Neurotoxicity of lidocaine involves specific activation of the p38 mitogen-activated protein kinase, but not extracellular signal-regulated or c-jun N-terminal kinases, and is mediated by arachidonic acid metabolites

Ingrid Haller, Barbara Hausott, Bettina Tomaselli, Christian Keller, Lars Klimaschewski, Peter Gerner, Philipp Lirk

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Pharmacologic inhibition of the p38 mitogen-activated protein kinase (MAPK) leads to a reduction in lidocaine neurotoxicity in vitro and in vivo. The current study investigated in vitro the hypotheses that lidocaine neurotoxicity is specific for dorsal root ganglion cells of different size or phenotype, involves time-dependent and specific activation of the p38 MAPK, that p38 MAPK inhibitors are only effective if applied with local anesthetic, and that p38 MAPK activation triggers activation of lipoxygenase pathways. The authors used primary sensory neuron cultures and pheochromocytoma cell line cultures to detect time-dependent activation of the p38 MAPK or related pathways such as extracellular signal-regulated kinases and c-jun N-terminal kinases. Cells were divided by size or by immunoreactivity for calcitonin gene-related peptide or isolectin B4, indicative of nociceptive phenotype. The authors also investigated whether arachidonic acid pathways represent a downstream effector of the p38 MAPK in local anesthetic-induced neurotoxicity. All types of dorsal root ganglion cells were subject to neurotoxic effects of lidocaine, which were mediated by specific activation of the p38 MAPK but not extracellular signal-regulated kinases or c-jun N-terminal kinases. Neuroprotective efficacy of p38 MAPK inhibitors declined significantly when administered more than 1 h after lidocaine exposure. Activation of p38 MAPK preceded activation of arachidonic acid pathways. Neurotoxicity of lidocaine, specific activation of p38 MAPK, and neuroprotective effects of a p38 MAPK inhibitor were further confirmed in pheochromocytoma cell line cultures. Specific and time-dependent activation of the p38 MAPK is involved in lidocaine-induced neurotoxicity, most likely followed by activation of lipoxygenase pathways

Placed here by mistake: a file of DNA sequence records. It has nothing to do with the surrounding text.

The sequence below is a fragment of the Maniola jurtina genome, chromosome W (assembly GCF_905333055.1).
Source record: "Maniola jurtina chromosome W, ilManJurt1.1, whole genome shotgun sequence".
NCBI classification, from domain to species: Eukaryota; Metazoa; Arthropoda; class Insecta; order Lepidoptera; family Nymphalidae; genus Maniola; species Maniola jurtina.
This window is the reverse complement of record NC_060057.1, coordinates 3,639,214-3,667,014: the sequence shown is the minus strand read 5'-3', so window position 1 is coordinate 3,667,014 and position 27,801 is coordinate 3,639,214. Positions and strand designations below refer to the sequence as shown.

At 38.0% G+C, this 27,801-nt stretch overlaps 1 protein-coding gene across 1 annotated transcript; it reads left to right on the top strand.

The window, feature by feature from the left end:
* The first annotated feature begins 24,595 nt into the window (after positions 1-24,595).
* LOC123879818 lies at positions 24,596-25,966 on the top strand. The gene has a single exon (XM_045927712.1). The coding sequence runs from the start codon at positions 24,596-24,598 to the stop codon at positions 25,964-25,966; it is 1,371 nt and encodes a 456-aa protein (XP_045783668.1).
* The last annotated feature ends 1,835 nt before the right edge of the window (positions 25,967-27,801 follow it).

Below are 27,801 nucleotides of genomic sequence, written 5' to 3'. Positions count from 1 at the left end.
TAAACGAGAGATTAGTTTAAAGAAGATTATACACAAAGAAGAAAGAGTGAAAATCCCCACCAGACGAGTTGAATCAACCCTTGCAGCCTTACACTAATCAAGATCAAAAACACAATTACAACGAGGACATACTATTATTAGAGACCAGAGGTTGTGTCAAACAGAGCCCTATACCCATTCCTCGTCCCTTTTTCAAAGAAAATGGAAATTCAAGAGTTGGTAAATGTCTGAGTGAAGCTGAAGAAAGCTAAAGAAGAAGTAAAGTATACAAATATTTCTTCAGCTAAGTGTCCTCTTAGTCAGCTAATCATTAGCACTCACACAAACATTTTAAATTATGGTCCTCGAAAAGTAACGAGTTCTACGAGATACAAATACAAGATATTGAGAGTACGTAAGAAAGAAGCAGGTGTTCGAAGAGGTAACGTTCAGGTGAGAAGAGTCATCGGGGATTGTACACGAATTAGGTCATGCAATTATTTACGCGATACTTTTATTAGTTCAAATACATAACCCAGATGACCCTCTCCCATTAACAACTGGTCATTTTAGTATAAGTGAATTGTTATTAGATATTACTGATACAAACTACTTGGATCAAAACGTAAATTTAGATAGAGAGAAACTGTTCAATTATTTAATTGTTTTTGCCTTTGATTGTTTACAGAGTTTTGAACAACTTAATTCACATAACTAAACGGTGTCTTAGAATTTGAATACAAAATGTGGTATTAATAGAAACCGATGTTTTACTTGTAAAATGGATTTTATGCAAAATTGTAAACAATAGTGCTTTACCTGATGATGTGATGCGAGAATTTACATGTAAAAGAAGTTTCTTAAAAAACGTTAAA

Original languageEnglish
Pages (from-to)1024-1033
Issue number5
Publication statusPublished - 2006

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